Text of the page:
Once upon a time, the d20 was optional.
Dungeons & Dragons got its start as an add-on to the miniatures wargame, Chainmail. That much, I had known for years. What I didn’t know before reading Jason Vey’s OSR effort, Spellcraft & Swordplay Deluxe Edition, is that the core dice mechanic almost all players of almost every edition associate with the name Dungeons & Dragons, the very system of “weird” dice that defined the game experience for generations of role-players, began as an optional task resolution method in the original D&D supplements. Chainmail relied only on d6s, apparently… and so did the first iteration of Dungeons & Dragons.
Spellcraft & Swordplay seeks to emulate the original D&D experience by doing the same thing: dispensing with all the “weird” dice and taking the hobby back to its conventional d6 roots. And by doing so, it has revolutionized my own vision of the perennial question: what is D&D?
When you begin reading S&S, it seems instantly familiar: the same six ability scores you know and love, the four basic core classes (warrior, priest, wizard, thief), the expected character races (human, dwarf, elf, halfling). But within minutes, everything goes askew. There are d6s galore here, and no other types of dice.
The core task resolution mechanic is 2d6 +/- modifiers vs. a target number of 11 or higher. An unmodified 12 is an automatic, critical success, and an unmodified roll of 2 is an automatic failure. All weapons do a d6 damage, modified by a character’s ability scores. All creatures and classes roll Xd6 for hit points, modified in various ways.
And then there’s combat. Forget Base Attack Bonus or THAC0. S&S reverts us all the way back to the Weapon Types vs. Armor system, in which a table of weapons is cross-referenced against a target’s Armor Class to produce the number a character needs to roll or beat in order to successfully strike his opponent. Like more modern games, S&S uses an ascending AC template with higher AC being better. But it begins the scale at 1, and goes up through 8, with some particularly powerful opponents imposing a negative penalty on the character’s to-hit roll. Thus, an ancient dragon has AC 8 -6, meaning everyone attacking it has to subtract 6 from their to-hit roll before checking the weapons vs. AC table.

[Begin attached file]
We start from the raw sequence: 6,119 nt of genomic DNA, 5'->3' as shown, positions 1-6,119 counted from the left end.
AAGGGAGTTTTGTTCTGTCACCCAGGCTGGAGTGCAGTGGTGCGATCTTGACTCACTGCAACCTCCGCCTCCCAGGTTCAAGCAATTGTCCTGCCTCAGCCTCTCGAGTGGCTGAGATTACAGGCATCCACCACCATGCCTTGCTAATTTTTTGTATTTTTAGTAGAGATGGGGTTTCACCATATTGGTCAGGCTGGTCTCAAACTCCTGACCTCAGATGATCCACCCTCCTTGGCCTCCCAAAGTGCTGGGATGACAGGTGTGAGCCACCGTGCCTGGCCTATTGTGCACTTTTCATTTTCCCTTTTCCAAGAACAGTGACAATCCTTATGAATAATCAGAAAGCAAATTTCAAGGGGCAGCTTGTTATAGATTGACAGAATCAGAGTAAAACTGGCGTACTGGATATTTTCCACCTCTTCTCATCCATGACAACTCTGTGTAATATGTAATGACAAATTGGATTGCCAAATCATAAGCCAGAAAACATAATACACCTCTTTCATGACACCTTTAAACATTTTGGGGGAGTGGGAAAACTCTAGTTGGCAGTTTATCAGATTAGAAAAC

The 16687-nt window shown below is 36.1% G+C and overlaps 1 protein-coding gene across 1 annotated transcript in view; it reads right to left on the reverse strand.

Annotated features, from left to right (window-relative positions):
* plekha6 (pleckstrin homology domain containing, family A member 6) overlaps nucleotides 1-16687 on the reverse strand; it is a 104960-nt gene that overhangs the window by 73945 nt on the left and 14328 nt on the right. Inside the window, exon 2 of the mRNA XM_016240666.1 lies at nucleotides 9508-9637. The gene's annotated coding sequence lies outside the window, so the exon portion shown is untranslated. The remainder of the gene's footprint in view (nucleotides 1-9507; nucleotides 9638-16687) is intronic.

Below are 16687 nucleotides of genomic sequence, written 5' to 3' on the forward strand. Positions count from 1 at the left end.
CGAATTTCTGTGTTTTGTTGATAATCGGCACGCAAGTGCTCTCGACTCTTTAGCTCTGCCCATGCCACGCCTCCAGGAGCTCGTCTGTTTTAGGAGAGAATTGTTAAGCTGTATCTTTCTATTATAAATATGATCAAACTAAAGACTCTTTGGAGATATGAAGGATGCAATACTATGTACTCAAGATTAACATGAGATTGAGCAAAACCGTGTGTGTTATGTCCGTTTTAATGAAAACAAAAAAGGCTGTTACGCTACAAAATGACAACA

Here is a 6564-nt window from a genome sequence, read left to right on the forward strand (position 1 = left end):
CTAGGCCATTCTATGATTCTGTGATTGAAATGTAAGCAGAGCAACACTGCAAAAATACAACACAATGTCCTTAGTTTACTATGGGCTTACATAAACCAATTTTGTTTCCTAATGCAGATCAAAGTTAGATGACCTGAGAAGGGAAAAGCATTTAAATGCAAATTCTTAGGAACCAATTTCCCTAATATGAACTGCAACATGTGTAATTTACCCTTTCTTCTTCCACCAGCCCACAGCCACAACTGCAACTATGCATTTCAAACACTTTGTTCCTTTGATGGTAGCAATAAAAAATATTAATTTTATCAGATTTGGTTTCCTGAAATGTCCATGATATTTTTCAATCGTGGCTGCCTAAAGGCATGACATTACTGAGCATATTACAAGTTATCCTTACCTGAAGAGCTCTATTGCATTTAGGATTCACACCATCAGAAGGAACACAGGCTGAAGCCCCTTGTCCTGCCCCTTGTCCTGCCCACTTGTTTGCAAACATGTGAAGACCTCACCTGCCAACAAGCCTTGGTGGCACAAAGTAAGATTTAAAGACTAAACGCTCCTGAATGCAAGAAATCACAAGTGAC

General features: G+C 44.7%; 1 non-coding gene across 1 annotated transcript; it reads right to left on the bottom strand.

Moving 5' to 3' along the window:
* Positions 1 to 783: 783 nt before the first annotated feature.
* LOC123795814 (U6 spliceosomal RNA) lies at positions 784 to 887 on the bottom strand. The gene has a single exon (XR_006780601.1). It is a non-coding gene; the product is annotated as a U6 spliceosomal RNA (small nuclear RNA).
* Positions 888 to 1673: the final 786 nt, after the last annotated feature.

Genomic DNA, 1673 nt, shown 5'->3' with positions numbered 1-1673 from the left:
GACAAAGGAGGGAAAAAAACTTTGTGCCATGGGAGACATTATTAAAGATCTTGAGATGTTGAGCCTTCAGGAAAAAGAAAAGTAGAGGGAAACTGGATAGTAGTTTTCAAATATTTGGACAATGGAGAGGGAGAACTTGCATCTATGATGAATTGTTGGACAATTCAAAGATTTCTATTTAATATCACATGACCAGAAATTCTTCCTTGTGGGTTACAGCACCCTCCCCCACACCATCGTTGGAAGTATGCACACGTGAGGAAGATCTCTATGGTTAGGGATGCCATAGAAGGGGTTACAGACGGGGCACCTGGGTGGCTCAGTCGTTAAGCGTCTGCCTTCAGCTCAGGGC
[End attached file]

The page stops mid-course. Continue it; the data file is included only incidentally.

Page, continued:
There are lots of other little bells & whistles to help distinguish characters from one another, most of them handled with ability checks (2d6 + ability score modifier +/- difficulty modifiers vs. target 11+), and/or class- and level-based bonuses.
But it turns out that the excision of “weird” dice is just an appetizer before the real surprise in S&S: the replacement of a Vancian, fire-and-forget magic system with a skill-check-based one. All spellcasters — wizards, priests, and their “elite path” sub-classes (which I’ll get to in a moment) — must roll 2d6 each time they cast a spell, modified by either Charisma, Intelligence, or Wisdom bonuses, to determine when (or whether) the spell goes off. A great roll lets the spell go off the same round it’s cast, an average roll fires the spell off in the following round, and a terrible roll means the spell doesn’t go off at all and the caster forgets it. The game still uses spell slots per level, but so long as the caster studies or prays for one hour each morning, she retains all her spells in memory perpetually and may cast them any time she desires, provided there’s an available open slot.
Suddenly, low-level casters aren’t one-trick ponies anymore. I like this, a lot; it is, honestly, the point that finally sold me on the game.
Oh, and about those “elite paths”: each of the four base classes contains one or more of them, and they are essentially subclasses in the style of 1st and 2nd edition AD&D. To qualify for them, a character must have exceptional scores in one or more relevant abilities, etc. You know the story here. Warriors have paladin and ranger as elite paths, wizards have necromancer instead of illusionist (a bold choice!), priests have druid, and thieves get assassin. The elite paths get all the abilities of their base class plus unique abilities of their own, but must earn 10% extra experience per level to advance.
Knowing that the game was based, in part, on the old Chainmail rules, I expected to dislike Spellcraft & Swordplay. But I was pleasantly surprised to discover that it is now my favorite take on the OSR genre to date. It’s streamlined, easy to learn, economical, and best of all, evocative of an earlier time while still being grounded in modern innovations. It’s not so much a retro-clone or a nostalgia game, but its own entity, paying homage to the past without being limited to it.
And the art is, like the rules themselves, simple and evocative. Resembling medieval woodcuts, S&S art pieces conjure the courts of Arthur and Charlemagne, the antics of Robin Hood and his Merry Men, the legend of St. George and the dragon, the glory and tragedy of the Crusades.
Bravo to Jason Vey and Elf Lair Games. They’ve got a natural 12 on their hands.
HOW I’D USE IT: Did I just allude to chivalric settings? Well there you go. S&S will be my go-to rules for running a classic knights-errant campaign in the style of the Grail Quest or the courtly romances of the High Medieval. Its first supplement, Monstrous Mayhem, includes rules for duels, jousting, archery contests, and other medieval fairgrounds activity, which are all great ways for low-level characters to earn experience in thrilling contests without risking their lives (too much). I’m already envisioning a campaign that begins at a medieval fair, in which the PCs navigate courtly politics, contests of honor, and skullduggery in the shadows of kings and princes.